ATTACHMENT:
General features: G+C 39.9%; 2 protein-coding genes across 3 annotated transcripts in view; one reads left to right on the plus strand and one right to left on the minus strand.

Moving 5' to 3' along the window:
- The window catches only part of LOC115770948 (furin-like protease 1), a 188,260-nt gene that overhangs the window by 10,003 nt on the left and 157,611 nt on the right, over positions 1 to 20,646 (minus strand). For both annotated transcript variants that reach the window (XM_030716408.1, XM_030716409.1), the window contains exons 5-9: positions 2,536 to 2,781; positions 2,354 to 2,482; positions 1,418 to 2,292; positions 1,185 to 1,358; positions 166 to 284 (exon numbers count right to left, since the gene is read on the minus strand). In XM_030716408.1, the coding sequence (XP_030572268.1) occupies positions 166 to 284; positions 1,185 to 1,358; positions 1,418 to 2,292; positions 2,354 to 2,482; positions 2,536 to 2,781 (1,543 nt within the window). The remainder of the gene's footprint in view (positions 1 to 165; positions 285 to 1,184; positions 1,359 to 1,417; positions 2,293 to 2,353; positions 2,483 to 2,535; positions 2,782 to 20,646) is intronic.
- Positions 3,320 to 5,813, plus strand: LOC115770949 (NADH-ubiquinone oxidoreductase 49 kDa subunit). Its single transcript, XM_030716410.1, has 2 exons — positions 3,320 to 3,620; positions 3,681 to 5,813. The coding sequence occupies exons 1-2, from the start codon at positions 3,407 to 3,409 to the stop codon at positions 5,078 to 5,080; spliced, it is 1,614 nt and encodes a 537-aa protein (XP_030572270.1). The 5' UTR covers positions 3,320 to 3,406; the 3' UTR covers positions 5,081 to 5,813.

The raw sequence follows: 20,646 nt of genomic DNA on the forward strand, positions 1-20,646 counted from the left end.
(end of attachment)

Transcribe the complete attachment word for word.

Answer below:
General features: G+C 39.9%; 2 protein-coding genes across 3 annotated transcripts in view; one reads left to right on the plus strand and one right to left on the minus strand.

Moving 5' to 3' along the window:
- The window catches only part of LOC115770948 (furin-like protease 1), a 188,260-nt gene that overhangs the window by 10,003 nt on the left and 157,611 nt on the right, over positions 1 to 20,646 (minus strand). For both annotated transcript variants that reach the window (XM_030716408.1, XM_030716409.1), the window contains exons 5-9: positions 2,536 to 2,781; positions 2,354 to 2,482; positions 1,418 to 2,292; positions 1,185 to 1,358; positions 166 to 284 (exon numbers count right to left, since the gene is read on the minus strand). In XM_030716408.1, the coding sequence (XP_030572268.1) occupies positions 166 to 284; positions 1,185 to 1,358; positions 1,418 to 2,292; positions 2,354 to 2,482; positions 2,536 to 2,781 (1,543 nt within the window). The remainder of the gene's footprint in view (positions 1 to 165; positions 285 to 1,184; positions 1,359 to 1,417; positions 2,293 to 2,353; positions 2,483 to 2,535; positions 2,782 to 20,646) is intronic.
- Positions 3,320 to 5,813, plus strand: LOC115770949 (NADH-ubiquinone oxidoreductase 49 kDa subunit). Its single transcript, XM_030716410.1, has 2 exons — positions 3,320 to 3,620; positions 3,681 to 5,813. The coding sequence occupies exons 1-2, from the start codon at positions 3,407 to 3,409 to the stop codon at positions 5,078 to 5,080; spliced, it is 1,614 nt and encodes a 537-aa protein (XP_030572270.1). The 5' UTR covers positions 3,320 to 3,406; the 3' UTR covers positions 5,081 to 5,813.

The raw sequence follows: 20,646 nt of genomic DNA on the forward strand, positions 1-20,646 counted from the left end.